We’ve been a pioneering supporter of eSports at Razer, and we passionately want to see it grow and succeed. Back in 2000 we sponsored the Cyberathlete Professional League with an unprecedented $100,000. We wanted to reward those people excelling in their field, and nurture a solid base on which eSports could grow. Since then, we’ve been a major partner with players and leagues all over the world and still continue to set the standard for eSports sponsorships in the industry.

How have you seen eSports evolve?

The best way to frame the evolution of eSports is to look at its incredible growth. eSports has evolved from local community events held at chain hotel ballrooms to massive global spectacles. In 2013, viewership across all eSports titles doubled, peaking at over 71 million people at the end of 2013. Prize money increased exponentially, with Valve’s The International 4 Dota 2 tournament prize pool reaching almost $11 million.

Because of the money involved, more individuals can consume eSports content on a wider scale, thanks to companies like TwitchTV and tournaments like Riot’s League of Legends Championship Series and DreamHack which create engaging, exciting content for the eSports fan. There are infinitely more opportunities today for sponsors (endemic and non-endemic), aspiring entrepreneurs, and content creators.

Looking to the future, a Super Data Research paper recently predicted that League of Legends will see a monthly active user base of 94 million individuals by 2015, and that in the same period developer Wargaming would reach a revenue of $590 million. Hundreds of eSports teams continue to spring up every month, driven by companies like Razer which look to support and develop the industry from the ground up through careful sponsorship and support. In short, all the numbers point to the continued growth and evolution of the eSports industry moving forward, and we fully expect more companies to jump on board for a slice of the pie.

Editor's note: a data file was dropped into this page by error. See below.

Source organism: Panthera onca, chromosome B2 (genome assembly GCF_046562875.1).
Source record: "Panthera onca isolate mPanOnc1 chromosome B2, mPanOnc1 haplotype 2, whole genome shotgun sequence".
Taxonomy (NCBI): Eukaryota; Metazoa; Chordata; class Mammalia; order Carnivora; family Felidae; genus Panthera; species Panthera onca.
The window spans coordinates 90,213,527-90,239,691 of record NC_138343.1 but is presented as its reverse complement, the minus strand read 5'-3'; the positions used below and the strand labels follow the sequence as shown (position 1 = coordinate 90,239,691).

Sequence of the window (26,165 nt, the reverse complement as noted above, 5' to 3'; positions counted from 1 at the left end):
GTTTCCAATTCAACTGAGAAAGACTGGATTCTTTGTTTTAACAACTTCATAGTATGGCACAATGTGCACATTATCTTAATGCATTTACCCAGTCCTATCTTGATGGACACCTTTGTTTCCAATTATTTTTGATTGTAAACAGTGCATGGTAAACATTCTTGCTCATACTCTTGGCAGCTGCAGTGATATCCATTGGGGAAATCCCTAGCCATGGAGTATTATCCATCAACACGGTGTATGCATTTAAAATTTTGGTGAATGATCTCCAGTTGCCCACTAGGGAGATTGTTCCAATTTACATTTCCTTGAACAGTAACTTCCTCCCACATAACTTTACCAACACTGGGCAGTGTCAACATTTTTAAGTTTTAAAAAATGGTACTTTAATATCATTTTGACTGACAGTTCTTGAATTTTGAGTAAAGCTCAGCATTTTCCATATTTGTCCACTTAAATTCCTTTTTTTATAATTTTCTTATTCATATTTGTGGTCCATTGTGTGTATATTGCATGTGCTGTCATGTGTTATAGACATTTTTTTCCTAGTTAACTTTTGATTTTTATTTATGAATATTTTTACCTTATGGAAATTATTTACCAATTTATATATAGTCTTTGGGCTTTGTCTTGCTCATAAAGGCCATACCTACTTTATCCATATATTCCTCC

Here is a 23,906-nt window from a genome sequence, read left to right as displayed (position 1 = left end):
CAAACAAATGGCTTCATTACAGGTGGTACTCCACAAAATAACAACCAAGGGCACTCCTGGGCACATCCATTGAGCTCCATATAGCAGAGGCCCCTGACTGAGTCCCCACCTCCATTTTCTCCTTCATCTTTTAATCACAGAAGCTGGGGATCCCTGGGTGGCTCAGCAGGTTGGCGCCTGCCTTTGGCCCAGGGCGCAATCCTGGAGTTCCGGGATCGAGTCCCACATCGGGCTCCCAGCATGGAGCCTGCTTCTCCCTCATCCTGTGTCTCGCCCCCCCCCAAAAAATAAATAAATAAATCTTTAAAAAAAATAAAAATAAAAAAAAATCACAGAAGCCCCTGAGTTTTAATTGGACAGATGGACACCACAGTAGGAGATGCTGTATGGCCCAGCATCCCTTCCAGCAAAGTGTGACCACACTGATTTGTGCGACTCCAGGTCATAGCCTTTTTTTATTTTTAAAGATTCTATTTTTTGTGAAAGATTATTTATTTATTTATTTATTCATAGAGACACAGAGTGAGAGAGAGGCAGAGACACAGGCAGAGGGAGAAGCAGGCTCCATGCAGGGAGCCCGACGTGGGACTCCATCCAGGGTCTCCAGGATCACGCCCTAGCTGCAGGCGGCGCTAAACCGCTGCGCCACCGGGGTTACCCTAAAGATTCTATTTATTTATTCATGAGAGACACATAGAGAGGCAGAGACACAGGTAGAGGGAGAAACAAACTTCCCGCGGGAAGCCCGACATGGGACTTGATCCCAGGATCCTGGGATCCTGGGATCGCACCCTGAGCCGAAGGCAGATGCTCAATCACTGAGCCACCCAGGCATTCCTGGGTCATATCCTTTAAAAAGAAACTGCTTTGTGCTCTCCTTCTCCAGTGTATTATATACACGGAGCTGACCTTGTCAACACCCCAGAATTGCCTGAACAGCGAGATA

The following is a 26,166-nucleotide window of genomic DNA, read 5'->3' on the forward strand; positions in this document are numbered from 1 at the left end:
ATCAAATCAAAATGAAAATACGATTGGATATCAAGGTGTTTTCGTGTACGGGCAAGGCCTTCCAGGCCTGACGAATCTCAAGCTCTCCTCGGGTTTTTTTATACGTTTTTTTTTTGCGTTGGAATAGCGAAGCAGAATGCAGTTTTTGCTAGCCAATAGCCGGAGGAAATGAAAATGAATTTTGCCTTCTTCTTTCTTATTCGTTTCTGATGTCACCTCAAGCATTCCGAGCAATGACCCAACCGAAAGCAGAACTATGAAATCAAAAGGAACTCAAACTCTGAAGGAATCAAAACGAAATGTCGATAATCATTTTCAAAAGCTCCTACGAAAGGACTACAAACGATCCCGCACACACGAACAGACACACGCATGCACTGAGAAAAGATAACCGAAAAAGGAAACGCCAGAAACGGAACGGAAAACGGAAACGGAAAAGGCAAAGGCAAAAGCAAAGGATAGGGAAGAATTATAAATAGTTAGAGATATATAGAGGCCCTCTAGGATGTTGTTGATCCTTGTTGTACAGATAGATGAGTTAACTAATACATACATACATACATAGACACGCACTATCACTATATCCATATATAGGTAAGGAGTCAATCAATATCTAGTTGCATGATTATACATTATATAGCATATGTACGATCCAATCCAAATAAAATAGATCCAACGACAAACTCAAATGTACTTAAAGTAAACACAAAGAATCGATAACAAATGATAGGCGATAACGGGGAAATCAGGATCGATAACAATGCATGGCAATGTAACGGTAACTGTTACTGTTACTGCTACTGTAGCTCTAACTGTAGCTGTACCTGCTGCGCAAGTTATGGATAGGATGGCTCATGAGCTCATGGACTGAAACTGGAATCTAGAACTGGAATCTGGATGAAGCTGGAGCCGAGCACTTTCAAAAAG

What opportunities has livestreaming opened up for Razer and other sponsors?

The emergence of companies like Twitch has greatly contributed to the way we all view and interact with eSports on a daily basis, and like us they’re starting to invest significantly in the future of the industry. There are all kinds of content available at our fingertips now which enables players to make a name for themselves and show their value to potential sponsors. Likewise, tournament directors who previously attracted the attendance of people a few towns across, now reach millions across the globe.

What have you learned about the power of working with eSports teams and players?

Right now Team Razer consists of over 300 players spread across 28 teams and 20 countries, so it can be a challenge at times, but ultimately, it helps us create better products that help our millions of fans enjoy their games more. We have a beta program for unreleased Razer devices that gets them in the hands of some of the best players in the world first. We solicit feedback from those players, and ultimately, we’re able to create a better final product. We’ve had all kinds of suggestions for product improvements from this program. It’s a great way to bond with some of the teams, and it helps us to work with them and the video game industry as a whole.

What opportunities have the transition of eSports from LANs and hotel ballrooms 10 years ago to selling out NBA and World Cup stadiums today opened up for brands?

While still a relatively young industry, eSports has shown incredible growth the last few years and provides potential sponsors a number of great opportunities to get involved from the ground up. New research by Super Data Research shows a monthly figure of 70 million unique individuals watching eSports across the world each month, rivalling even the most popular sports in the world. In terms of prize money, this year’s The International 4”saw a vast prize pool of $10.93 million, so there’s plenty to play for.

For us, eSports is in our history.  We’ve been supporting competitions in the industry for many years now, since the earliest tournaments started offering significant prize money to competitive gamers. Teams are interesting because of the personalities that resonate with other players – people like Peter “Doublelift” Peng from Counter Logic Gaming, or Lee “Flash” Young Ho from KTRolster. These guys are hugely famous in their own right and command the respect of hundreds of thousands of fans across the world.